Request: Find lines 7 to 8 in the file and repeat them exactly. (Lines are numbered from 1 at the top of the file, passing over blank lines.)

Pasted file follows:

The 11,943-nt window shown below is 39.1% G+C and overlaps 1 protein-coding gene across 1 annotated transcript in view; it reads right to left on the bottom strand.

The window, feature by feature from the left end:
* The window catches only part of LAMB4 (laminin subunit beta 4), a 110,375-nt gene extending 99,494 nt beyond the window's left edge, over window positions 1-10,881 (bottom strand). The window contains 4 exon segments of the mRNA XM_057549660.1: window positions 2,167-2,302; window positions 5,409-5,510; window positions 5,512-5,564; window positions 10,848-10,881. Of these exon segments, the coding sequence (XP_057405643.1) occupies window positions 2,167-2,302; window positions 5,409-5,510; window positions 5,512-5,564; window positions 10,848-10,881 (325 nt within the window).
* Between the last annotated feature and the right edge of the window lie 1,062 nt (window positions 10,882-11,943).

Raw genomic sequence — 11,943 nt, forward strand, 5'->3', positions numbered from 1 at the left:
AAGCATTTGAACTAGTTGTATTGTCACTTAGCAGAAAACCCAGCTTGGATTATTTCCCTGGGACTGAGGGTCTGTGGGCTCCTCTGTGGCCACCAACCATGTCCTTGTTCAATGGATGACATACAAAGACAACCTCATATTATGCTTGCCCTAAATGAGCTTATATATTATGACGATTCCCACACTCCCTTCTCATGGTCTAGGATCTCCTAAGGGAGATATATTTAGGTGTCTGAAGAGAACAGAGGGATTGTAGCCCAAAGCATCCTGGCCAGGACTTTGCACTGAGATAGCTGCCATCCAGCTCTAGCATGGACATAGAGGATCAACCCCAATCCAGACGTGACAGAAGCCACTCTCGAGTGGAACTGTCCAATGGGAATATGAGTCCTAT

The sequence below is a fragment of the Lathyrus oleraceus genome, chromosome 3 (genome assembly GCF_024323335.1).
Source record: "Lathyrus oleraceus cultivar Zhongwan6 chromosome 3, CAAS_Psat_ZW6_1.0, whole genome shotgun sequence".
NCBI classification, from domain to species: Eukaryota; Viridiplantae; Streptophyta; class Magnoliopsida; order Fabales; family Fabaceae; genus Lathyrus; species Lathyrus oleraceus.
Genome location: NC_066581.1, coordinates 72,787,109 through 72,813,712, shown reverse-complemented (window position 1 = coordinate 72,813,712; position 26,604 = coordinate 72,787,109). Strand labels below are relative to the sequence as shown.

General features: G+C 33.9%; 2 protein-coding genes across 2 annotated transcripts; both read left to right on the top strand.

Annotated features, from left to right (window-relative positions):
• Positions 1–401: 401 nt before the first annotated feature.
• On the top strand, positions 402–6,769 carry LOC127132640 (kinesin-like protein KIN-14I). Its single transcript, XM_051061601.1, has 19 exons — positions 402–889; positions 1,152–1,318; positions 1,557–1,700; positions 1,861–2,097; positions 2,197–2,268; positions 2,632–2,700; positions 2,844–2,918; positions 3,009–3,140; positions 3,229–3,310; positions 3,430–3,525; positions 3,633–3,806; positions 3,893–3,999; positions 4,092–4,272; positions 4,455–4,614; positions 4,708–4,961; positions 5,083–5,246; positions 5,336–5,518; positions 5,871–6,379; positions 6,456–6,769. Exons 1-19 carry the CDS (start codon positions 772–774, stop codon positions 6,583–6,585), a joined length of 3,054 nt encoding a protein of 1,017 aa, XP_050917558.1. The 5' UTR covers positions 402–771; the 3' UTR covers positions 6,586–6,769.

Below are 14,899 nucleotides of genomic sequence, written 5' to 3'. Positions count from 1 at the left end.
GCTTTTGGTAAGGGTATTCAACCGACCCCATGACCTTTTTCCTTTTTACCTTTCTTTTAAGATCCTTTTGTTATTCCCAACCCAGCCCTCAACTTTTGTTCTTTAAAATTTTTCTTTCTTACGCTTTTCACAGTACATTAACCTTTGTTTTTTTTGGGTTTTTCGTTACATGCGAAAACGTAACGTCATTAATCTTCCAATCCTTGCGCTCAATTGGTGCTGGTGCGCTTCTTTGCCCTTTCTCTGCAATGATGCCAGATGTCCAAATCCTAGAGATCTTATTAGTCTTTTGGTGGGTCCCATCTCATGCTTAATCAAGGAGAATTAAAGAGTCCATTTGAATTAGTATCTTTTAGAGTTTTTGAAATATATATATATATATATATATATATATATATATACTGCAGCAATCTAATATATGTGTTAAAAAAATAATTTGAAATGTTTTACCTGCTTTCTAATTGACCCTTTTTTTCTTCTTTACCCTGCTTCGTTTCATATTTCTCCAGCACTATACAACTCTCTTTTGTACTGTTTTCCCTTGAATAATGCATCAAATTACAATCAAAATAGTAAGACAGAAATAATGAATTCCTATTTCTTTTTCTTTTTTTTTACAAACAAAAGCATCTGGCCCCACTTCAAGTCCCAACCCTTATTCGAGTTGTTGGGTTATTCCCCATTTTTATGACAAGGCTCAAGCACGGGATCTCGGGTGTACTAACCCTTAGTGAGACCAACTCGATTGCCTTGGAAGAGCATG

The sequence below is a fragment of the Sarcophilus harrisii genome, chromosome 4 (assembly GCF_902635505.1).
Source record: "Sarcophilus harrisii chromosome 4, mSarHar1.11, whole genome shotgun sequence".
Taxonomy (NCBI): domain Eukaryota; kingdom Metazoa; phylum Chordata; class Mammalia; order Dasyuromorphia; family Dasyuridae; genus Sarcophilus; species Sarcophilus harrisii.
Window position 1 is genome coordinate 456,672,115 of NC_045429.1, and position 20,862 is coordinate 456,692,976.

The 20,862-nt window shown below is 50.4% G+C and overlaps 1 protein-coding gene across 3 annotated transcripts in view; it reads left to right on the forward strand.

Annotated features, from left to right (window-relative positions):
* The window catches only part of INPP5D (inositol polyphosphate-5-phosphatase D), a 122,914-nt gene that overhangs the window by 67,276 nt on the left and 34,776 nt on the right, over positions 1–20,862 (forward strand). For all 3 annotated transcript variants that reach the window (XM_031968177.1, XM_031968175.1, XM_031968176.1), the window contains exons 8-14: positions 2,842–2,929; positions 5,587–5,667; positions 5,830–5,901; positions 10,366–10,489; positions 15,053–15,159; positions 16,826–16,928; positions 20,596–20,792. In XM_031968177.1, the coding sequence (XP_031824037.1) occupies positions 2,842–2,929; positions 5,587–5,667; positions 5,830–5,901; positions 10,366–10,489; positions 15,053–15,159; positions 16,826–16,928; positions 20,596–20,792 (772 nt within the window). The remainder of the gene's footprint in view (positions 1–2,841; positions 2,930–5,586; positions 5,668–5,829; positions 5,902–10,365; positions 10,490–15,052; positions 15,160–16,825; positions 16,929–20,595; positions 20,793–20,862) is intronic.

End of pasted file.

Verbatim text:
The sequence below is a fragment of the Lathyrus oleraceus genome, chromosome 3 (genome assembly GCF_024323335.1).
Source record: "Lathyrus oleraceus cultivar Zhongwan6 chromosome 3, CAAS_Psat_ZW6_1.0, whole genome shotgun sequence".